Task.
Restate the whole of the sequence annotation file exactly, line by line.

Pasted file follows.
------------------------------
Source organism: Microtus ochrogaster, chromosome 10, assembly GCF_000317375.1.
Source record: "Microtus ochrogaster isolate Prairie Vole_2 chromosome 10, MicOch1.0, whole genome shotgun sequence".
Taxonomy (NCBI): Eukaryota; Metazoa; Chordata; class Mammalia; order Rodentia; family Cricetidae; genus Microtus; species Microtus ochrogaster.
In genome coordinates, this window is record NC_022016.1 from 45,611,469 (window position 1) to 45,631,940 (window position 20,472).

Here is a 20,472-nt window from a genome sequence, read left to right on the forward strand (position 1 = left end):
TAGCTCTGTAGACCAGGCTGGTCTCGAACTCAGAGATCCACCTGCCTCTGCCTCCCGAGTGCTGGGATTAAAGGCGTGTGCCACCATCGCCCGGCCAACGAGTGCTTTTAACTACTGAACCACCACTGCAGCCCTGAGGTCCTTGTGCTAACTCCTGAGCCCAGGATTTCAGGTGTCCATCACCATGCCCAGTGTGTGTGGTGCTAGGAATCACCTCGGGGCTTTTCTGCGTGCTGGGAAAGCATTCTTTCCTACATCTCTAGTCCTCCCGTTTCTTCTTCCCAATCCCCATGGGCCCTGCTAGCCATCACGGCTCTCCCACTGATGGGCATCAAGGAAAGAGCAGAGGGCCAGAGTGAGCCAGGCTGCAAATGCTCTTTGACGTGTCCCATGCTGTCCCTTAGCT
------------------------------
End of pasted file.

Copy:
Source organism: Microtus ochrogaster, chromosome 10, assembly GCF_000317375.1.
Source record: "Microtus ochrogaster isolate Prairie Vole_2 chromosome 10, MicOch1.0, whole genome shotgun sequence".
Taxonomy (NCBI): Eukaryota; Metazoa; Chordata; class Mammalia; order Rodentia; family Cricetidae; genus Microtus; species Microtus ochrogaster.
In genome coordinates, this window is record NC_022016.1 from 45,611,469 (window position 1) to 45,631,940 (window position 20,472).

Here is a 20,472-nt window from a genome sequence, read left to right on the forward strand (position 1 = left end):
TAGCTCTGTAGACCAGGCTGGTCTCGAACTCAGAGATCCACCTGCCTCTGCCTCCCGAGTGCTGGGATTAAAGGCGTGTGCCACCATCGCCCGGCCAACGAGTGCTTTTAACTACTGAACCACCACTGCAGCCCTGAGGTCCTTGTGCTAACTCCTGAGCCCAGGATTTCAGGTGTCCATCACCATGCCCAGTGTGTGTGGTGCTAGGAATCACCTCGGGGCTTTTCTGCGTGCTGGGAAAGCATTCTTTCCTACATCTCTAGTCCTCCCGTTTCTTCTTCCCAATCCCCATGGGCCCTGCTAGCCATCACGGCTCTCCCACTGATGGGCATCAAGGAAAGAGCAGAGGGCCAGAGTGAGCCAGGCTGCAAATGCTCTTTGACGTGTCCCATGCTGTCCCTTAGCT